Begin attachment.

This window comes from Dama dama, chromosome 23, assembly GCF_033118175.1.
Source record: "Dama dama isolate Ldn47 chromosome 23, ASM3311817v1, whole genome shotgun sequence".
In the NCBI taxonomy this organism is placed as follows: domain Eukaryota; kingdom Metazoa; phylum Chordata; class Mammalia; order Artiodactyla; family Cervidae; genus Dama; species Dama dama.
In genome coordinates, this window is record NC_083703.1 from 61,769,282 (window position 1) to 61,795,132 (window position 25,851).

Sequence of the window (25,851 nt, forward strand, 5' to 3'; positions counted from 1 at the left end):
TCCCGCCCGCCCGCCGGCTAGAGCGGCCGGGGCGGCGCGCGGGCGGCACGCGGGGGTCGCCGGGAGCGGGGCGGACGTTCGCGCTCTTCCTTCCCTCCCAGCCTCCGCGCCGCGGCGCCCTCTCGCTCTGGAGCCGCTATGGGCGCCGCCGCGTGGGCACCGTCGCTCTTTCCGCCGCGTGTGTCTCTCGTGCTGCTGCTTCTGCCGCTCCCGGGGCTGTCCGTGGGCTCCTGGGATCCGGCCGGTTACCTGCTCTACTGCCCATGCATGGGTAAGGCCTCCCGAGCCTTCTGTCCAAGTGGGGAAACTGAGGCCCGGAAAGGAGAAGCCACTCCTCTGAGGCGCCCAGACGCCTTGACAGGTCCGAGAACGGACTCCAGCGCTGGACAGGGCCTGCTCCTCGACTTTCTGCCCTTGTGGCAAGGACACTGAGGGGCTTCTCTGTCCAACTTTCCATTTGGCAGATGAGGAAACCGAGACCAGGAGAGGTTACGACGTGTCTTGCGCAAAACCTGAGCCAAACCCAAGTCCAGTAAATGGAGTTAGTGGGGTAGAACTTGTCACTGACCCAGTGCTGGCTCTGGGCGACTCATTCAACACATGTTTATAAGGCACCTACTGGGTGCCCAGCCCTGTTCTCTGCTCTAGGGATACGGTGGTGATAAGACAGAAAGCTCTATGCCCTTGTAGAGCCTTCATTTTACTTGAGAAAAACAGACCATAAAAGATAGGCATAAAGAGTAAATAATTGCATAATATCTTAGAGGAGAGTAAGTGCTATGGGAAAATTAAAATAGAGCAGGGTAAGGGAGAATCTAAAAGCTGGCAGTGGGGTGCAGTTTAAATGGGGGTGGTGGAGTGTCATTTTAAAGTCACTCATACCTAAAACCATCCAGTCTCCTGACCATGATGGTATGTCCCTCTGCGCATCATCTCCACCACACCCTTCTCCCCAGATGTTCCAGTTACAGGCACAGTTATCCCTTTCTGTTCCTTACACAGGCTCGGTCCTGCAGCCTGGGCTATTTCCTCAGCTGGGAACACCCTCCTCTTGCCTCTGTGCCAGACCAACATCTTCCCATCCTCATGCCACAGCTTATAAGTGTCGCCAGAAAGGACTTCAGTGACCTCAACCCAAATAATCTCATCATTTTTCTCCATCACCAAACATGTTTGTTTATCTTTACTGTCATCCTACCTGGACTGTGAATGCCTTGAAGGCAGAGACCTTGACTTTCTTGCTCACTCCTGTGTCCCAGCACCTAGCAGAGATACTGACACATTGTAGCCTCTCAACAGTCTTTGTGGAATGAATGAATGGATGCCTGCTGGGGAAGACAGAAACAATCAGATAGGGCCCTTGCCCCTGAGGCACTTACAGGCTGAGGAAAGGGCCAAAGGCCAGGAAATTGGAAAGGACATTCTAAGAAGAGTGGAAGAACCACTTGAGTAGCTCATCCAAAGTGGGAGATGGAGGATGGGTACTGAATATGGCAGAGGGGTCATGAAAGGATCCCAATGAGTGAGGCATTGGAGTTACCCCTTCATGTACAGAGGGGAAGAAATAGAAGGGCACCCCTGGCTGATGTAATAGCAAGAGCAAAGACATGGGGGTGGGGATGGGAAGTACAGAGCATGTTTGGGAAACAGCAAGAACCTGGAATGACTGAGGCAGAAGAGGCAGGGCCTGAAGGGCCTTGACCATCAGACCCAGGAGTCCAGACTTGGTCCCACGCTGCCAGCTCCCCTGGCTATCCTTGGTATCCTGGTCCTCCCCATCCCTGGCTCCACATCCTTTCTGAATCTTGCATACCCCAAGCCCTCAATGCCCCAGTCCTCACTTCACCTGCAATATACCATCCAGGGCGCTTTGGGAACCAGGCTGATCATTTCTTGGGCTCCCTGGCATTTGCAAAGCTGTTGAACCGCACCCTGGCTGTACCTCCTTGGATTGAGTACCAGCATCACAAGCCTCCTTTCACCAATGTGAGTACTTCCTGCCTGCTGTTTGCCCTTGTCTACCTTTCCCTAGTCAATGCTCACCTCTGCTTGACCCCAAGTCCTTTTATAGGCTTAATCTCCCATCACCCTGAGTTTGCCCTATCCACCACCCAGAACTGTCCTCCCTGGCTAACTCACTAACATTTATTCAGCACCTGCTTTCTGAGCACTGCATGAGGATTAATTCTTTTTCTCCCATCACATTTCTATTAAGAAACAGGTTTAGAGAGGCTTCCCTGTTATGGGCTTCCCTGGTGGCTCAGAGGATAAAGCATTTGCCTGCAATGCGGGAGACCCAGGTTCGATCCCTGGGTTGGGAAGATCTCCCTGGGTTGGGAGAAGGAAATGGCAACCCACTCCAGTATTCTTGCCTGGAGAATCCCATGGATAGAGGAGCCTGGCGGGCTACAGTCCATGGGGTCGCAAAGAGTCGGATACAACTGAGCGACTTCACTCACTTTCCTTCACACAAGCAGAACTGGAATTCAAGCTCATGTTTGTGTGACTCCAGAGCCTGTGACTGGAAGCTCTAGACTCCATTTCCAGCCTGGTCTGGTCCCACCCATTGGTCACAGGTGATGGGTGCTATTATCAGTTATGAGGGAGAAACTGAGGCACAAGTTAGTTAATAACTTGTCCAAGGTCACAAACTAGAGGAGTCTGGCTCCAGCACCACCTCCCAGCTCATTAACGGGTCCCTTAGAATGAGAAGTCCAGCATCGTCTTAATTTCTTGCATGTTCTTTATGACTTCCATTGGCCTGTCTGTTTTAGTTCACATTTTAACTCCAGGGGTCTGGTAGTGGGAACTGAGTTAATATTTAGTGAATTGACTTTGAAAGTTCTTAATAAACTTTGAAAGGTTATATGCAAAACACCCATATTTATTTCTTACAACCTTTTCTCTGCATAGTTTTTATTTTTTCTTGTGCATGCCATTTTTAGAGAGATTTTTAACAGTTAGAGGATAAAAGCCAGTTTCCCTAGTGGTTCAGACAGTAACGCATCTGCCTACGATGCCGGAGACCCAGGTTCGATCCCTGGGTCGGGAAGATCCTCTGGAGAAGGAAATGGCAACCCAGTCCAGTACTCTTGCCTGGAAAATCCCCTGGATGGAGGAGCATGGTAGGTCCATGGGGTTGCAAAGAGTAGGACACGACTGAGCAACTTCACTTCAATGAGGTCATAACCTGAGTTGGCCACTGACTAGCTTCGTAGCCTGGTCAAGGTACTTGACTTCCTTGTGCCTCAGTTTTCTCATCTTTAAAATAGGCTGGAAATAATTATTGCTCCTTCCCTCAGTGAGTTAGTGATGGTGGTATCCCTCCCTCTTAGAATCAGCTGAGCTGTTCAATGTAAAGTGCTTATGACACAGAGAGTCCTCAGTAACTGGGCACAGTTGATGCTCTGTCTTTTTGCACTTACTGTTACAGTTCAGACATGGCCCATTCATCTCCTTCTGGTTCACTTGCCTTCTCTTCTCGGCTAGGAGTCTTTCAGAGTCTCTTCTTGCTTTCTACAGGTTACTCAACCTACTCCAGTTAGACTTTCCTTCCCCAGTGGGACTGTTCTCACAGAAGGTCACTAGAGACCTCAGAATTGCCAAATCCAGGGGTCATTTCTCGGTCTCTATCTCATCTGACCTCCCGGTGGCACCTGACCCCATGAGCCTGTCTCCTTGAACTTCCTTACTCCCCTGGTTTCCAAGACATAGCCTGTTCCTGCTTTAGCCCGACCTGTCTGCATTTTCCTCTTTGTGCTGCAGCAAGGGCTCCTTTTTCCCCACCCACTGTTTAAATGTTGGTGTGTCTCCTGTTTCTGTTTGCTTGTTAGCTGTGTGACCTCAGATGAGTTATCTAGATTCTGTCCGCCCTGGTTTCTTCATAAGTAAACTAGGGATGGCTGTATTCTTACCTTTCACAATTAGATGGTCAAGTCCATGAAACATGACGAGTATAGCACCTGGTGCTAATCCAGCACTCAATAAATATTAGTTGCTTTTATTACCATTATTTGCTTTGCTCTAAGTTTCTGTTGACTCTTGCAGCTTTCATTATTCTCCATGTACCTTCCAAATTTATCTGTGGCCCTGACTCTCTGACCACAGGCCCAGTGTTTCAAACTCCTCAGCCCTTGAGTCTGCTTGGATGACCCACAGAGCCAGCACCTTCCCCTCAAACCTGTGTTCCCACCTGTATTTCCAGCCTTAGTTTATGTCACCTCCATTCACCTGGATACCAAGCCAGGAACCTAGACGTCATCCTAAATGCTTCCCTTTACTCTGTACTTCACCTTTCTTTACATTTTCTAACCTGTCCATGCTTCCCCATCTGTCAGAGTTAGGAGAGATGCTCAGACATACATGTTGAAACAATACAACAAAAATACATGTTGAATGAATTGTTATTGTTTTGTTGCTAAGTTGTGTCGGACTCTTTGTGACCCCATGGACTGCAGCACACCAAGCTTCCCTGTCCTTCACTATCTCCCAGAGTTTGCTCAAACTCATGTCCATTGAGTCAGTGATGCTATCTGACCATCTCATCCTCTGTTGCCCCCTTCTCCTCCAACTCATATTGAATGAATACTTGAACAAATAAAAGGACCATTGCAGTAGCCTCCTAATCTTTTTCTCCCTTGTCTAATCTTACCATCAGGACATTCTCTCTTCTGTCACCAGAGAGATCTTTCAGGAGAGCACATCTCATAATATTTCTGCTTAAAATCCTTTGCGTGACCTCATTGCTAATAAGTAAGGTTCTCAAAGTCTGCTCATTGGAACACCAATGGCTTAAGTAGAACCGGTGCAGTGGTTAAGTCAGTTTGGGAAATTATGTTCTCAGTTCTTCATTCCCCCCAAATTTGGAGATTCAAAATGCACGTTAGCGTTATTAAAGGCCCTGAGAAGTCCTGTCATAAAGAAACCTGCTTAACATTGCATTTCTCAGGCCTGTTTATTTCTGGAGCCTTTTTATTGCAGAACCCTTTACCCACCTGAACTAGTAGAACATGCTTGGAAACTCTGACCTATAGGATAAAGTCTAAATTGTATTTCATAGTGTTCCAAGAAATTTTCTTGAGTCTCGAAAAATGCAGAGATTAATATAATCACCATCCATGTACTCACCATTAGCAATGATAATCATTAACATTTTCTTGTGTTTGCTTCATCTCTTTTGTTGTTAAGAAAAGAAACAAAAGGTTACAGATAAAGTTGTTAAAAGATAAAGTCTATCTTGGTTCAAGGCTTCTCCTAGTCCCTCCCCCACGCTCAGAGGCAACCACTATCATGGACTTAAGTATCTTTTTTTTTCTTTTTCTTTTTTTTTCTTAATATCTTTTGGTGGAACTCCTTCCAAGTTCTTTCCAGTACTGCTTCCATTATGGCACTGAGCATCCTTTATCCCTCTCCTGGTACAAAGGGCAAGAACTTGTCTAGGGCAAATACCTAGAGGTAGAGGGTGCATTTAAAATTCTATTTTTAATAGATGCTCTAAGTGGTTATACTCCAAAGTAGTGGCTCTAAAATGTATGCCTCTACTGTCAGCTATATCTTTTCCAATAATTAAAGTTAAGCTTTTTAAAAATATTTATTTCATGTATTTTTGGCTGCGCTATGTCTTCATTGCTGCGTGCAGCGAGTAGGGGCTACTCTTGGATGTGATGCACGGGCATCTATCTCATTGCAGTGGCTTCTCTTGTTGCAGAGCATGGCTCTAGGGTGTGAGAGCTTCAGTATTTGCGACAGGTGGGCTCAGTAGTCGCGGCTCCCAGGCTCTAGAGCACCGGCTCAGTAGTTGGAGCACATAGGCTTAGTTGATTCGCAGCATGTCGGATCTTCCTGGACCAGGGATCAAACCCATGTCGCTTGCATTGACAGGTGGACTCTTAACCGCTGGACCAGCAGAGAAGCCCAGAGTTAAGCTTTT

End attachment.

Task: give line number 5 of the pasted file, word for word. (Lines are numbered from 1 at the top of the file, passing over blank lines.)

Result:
Sequence of the window (25,851 nt, forward strand, 5' to 3'; positions counted from 1 at the left end):